Inside National Geographic’s (very impressive) content world

Gary Knell ()

He and National Geographic chief media officer Declan Moore will be at the FIPP World Congress (13-15 October 2015) in Toronto, Canada – Knell as part of the View from the Top panel and Moore in a session examining content as a strategic resource in a world of exploding multi-channel content consumption.

  • See the programme here
  • See more speakers here
  • See companies that have already registered to be there, here (and register here to join them, if you haven’t yet).

Tell us about your route to becoming CEO at National Geographic…

I was an aspiring journalist in high school and at college, and ended up getting involved in public policy – I worked on Capitol Hill as a Senate Judiciary Committee lawyer in the late 70s and early 80s. I then got involved in television, doing business affairs in New York for WNET, which was the biggest public television producer – so that led to a lot of work with the BBC. Then I moved over to Children’s Television Workshop and eventually became CEO – where I was the head of Sesame Street for 12 years – before moving to NPR as their CEO. Then I landed at National Geographic two years ago.

National Geographic is a fascinating brand – known for its content as much as anything else. Does that allow your content to support your organisational objectives and vice versa?

We like to think of National Geographic as having a virtuous cycle of content. We actually invest a lot in science and exploration grants – over our history we have given out 12,000 grants to people making scientific breakthroughs, climbing mountains and doing other crazy things. A lot of that cycles into storytelling that then gets played out in print, in video, on digital platforms and through our television joint-venture with 21st Century Fox. So we really try to live up to this message of using the power of science, exploration and storytelling to change the world. That’s our mantra and we try to practice what we preach.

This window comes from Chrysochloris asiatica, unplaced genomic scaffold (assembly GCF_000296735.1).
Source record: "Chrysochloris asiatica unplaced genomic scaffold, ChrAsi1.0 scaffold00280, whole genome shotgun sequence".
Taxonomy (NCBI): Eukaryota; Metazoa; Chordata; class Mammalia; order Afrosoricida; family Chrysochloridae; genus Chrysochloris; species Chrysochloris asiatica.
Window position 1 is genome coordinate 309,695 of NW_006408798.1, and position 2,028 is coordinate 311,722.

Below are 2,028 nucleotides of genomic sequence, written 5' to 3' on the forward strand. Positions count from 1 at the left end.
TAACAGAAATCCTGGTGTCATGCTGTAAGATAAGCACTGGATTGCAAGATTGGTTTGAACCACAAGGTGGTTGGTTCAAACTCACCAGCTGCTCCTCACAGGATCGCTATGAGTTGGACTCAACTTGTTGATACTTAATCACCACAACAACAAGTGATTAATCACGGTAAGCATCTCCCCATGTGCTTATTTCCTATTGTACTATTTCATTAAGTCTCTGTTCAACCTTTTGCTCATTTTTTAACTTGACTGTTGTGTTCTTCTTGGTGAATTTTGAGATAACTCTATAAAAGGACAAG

Can you share a working example of that?

Well a great example is our latest cover story. The story is an exploration of the ivory trade and, as part of that, we have funded a journalistic investigation by Bryan Christy, National Geographic Society’s Explorer of the Year 2014. The cover piece investigates warlords of ivory and tells the story of how Bryan created a fake tusk embedded with a GPS tracker and followed its journey through, which included passing through terror groups. It’s a powerful story – so it’s the cover story of the next issue of the magazine. But it’s also presented as a big digital offering and it will appear as a prime-time television special around the same time. That is the type of work we’re looking to do more of – where we invest in a piece and then use all of our platforms as the megaphone for sharing that story.

I read that National Geographic reaches 700m people a month through its various platforms. How are your different channels and platforms set up?

We’re a bit of hybrid in terms of the way we produce our content. We have licensing relationships in travel, for example, where we have a big set of expedition platforms for round-the-world trips, safaris and ships to Antarctica etc. But we also have publishing relationships, such as with Random House, where we print books such as Dan Buettner’s Blue Zones, which is out right now. In other areas we have different relationships. Internationally, for example, we have fantastic global publishing relationships that allow us to publish our magazine in 41 different languages in many countries around the world. These are big players and they don’t just license our content and publish in their local language. Many of them add local content, which of course creates a more relevant product in those countries. Then, of course, we have our television joint-venture with Fox is our biggest relationship – that reaches half-a-billion households around the world through up to three channels, depending on where you live. Television has been a very successful platform for us. Of course, we’re seeing some really good growth in the social area now too, with Facebook, Twitter and Google Plus – and with Instagram, where we are the number one brand. A lot of that is down to photography, of course, but it tells us we’re going in the right direction.